Long-term liver transplant outcomes for progressive familial intrahepatic cholestasis type 1: The Pittsburgh experience

Background: Progressive familial intrahepatic cholestasis type 1 (PFIC1) arises from biallelic variants in the ATP8B1 gene that annul FIC1 activity, resulting in progressive liver disease. Liver transplant (LT) is indicated in refractory disease; however, post-LT complications including worsening diarrhea and steatohepatitis progressing to fibrosis with graft loss have been reported. We aim to describe long-term outcomes of PFIC1 LT recipients at our center, focusing on the histological changes of the allografts.

Methods: We assessed 7 PFIC1 patients post-LT at the Children’s Hospital of Pittsburgh (CHP). All pre-transplant, explant, and sequential post-transplant pathology samples were reviewed. Continuous data are presented as the mean ± SD. We compared the pre- and post-transplant height and weight z-scores using Wilcoxon signed-rank test.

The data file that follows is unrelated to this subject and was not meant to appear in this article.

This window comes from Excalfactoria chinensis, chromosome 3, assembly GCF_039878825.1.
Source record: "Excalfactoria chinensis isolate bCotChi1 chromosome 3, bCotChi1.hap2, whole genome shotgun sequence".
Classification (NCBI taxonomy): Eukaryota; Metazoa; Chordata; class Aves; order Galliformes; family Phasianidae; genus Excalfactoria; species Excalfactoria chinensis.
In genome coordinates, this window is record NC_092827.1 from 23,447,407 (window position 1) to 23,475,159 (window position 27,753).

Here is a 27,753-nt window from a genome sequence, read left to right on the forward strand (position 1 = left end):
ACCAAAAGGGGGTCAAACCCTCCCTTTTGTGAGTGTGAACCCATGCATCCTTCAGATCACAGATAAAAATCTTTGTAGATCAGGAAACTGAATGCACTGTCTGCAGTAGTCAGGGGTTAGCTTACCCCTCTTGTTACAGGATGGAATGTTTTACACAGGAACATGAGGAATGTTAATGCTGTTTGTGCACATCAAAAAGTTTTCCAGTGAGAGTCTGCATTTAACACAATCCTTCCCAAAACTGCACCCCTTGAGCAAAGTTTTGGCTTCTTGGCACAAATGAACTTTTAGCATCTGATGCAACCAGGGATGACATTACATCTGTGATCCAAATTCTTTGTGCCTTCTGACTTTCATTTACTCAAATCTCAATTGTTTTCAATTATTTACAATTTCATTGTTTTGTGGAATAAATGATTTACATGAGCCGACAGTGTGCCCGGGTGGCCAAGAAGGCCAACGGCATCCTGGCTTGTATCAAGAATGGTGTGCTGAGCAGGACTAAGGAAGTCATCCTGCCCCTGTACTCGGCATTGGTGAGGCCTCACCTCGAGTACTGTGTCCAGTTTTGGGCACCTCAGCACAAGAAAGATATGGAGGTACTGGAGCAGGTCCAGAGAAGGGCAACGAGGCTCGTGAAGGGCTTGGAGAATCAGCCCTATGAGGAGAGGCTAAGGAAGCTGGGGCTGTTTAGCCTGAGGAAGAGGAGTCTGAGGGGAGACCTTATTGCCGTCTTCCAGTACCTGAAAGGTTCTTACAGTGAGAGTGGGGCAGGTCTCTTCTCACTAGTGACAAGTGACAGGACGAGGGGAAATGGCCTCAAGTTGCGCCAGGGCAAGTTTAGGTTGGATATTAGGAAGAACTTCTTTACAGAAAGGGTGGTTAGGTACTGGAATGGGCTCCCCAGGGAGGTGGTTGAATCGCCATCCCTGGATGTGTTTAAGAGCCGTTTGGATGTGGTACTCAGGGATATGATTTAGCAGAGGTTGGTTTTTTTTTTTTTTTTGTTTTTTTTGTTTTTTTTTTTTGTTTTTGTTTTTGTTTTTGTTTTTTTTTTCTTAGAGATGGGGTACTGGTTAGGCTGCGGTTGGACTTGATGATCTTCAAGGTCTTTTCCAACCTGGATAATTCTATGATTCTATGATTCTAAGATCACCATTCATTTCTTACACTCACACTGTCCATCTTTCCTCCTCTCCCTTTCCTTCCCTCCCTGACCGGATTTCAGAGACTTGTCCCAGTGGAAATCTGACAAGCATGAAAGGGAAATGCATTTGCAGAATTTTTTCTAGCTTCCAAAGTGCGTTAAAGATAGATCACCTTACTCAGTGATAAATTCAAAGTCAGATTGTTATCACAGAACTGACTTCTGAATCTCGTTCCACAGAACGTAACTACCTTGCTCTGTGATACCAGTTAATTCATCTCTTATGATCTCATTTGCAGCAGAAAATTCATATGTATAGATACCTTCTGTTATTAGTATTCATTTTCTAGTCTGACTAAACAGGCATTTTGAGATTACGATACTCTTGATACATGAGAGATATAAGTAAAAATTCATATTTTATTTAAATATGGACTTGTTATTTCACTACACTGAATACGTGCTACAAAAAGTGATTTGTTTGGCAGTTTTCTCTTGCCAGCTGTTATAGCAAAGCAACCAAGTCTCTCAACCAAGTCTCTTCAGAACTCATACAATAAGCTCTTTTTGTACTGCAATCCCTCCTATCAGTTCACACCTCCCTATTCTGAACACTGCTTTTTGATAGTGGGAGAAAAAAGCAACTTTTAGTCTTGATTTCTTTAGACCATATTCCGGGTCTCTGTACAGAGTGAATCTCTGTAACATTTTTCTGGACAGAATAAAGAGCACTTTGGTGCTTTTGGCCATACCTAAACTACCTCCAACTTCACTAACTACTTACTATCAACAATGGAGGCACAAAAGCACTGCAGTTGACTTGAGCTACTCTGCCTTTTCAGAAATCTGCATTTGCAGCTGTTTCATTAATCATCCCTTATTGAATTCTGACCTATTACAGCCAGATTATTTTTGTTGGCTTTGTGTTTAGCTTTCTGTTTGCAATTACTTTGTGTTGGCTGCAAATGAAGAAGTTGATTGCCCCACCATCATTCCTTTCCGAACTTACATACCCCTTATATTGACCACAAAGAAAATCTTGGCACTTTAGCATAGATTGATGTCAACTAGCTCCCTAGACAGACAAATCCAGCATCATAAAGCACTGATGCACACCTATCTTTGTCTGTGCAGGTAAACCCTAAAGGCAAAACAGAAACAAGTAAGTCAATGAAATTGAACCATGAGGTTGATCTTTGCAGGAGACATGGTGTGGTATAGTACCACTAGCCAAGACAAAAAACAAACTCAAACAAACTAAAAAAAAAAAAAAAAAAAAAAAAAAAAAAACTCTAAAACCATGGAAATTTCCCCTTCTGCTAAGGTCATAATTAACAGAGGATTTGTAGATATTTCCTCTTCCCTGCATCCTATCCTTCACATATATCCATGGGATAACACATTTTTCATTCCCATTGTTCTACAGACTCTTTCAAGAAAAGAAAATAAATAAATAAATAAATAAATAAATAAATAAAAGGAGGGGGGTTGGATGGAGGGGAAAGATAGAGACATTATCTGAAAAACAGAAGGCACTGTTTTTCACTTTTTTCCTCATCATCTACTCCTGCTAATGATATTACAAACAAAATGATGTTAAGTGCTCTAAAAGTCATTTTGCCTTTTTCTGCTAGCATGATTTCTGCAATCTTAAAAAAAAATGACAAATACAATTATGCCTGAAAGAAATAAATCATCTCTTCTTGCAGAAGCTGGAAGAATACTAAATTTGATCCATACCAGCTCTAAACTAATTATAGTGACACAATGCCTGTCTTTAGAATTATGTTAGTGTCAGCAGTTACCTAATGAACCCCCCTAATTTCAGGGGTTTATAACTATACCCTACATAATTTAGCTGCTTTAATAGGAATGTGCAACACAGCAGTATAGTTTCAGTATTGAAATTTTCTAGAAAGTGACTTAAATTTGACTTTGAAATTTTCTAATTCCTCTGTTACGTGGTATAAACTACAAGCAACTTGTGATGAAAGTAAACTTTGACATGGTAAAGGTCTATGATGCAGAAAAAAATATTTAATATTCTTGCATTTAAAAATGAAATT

Results: Seven (29% male) patients with PFIC1 received a LT (n = 6) or had post-LT care (n = 1) at CHP. Six had confirmed or suspected identical genetic. At a mean follow-up of 10.9 years, both patient survival and graft survival were 100%. Diarrhea persisted (n = 3) or newly developed (n = 4) in all patients after LT contributing to ongoing growth failure, with mean z-scores -2.63 (weight) and -2.98 (height) at follow-up. Histologically, allograft steatosis was common but was not accompanied by significant inflammation, ballooning, or fibrosis.

Conclusion: We show that extrahepatic disease persists and near-universal allograft steatosis occurs. However, at a mean follow-up period of over 10 years, no patients developed steatohepatitis or significant fibrosis, and both patient survival and graft survival are excellent.